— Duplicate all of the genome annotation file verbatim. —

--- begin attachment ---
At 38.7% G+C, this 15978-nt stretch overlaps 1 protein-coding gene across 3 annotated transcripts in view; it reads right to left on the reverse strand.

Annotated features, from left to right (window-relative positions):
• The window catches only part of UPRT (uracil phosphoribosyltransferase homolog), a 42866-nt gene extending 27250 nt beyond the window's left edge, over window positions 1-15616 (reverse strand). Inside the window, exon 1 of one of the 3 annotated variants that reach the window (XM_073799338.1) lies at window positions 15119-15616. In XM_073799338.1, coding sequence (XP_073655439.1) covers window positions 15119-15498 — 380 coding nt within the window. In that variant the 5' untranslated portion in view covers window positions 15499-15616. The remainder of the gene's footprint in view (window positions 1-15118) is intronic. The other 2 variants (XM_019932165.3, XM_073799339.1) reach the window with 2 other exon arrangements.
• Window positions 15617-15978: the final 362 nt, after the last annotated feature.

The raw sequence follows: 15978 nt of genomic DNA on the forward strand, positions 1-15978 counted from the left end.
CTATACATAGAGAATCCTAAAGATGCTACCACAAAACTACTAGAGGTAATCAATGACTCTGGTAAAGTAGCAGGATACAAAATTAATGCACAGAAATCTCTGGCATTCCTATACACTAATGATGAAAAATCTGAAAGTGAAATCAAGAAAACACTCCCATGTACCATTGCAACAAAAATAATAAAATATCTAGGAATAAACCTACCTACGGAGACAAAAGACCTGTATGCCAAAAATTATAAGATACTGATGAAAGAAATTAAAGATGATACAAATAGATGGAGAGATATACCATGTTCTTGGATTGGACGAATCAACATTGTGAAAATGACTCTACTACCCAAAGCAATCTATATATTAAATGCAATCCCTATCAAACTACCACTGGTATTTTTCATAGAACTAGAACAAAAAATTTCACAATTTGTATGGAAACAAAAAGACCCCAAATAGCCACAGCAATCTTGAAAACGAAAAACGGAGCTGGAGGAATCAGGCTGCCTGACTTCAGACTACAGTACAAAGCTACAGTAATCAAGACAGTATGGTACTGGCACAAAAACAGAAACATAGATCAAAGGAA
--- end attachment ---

At 38.7% G+C, this 15978-nt stretch overlaps 1 protein-coding gene across 3 annotated transcripts in view; it reads right to left on the reverse strand.

Annotated features, from left to right (window-relative positions):
• The window catches only part of UPRT (uracil phosphoribosyltransferase homolog), a 42866-nt gene extending 27250 nt beyond the window's left edge, over window positions 1-15616 (reverse strand). Inside the window, exon 1 of one of the 3 annotated variants that reach the window (XM_073799338.1) lies at window positions 15119-15616. In XM_073799338.1, coding sequence (XP_073655439.1) covers window positions 15119-15498 — 380 coding nt within the window. In that variant the 5' untranslated portion in view covers window positions 15499-15616. The remainder of the gene's footprint in view (window positions 1-15118) is intronic. The other 2 variants (XM_019932165.3, XM_073799339.1) reach the window with 2 other exon arrangements.
• Window positions 15617-15978: the final 362 nt, after the last annotated feature.

The raw sequence follows: 15978 nt of genomic DNA on the forward strand, positions 1-15978 counted from the left end.
CTATACATAGAGAATCCTAAAGATGCTACCACAAAACTACTAGAGGTAATCAATGACTCTGGTAAAGTAGCAGGATACAAAATTAATGCACAGAAATCTCTGGCATTCCTATACACTAATGATGAAAAATCTGAAAGTGAAATCAAGAAAACACTCCCATGTACCATTGCAACAAAAATAATAAAATATCTAGGAATAAACCTACCTACGGAGACAAAAGACCTGTATGCCAAAAATTATAAGATACTGATGAAAGAAATTAAAGATGATACAAATAGATGGAGAGATATACCATGTTCTTGGATTGGACGAATCAACATTGTGAAAATGACTCTACTACCCAAAGCAATCTATATATTAAATGCAATCCCTATCAAACTACCACTGGTATTTTTCATAGAACTAGAACAAAAAATTTCACAATTTGTATGGAAACAAAAAGACCCCAAATAGCCACAGCAATCTTGAAAACGAAAAACGGAGCTGGAGGAATCAGGCTGCCTGACTTCAGACTACAGTACAAAGCTACAGTAATCAAGACAGTATGGTACTGGCACAAAAACAGAAACATAGATCAAAGGAA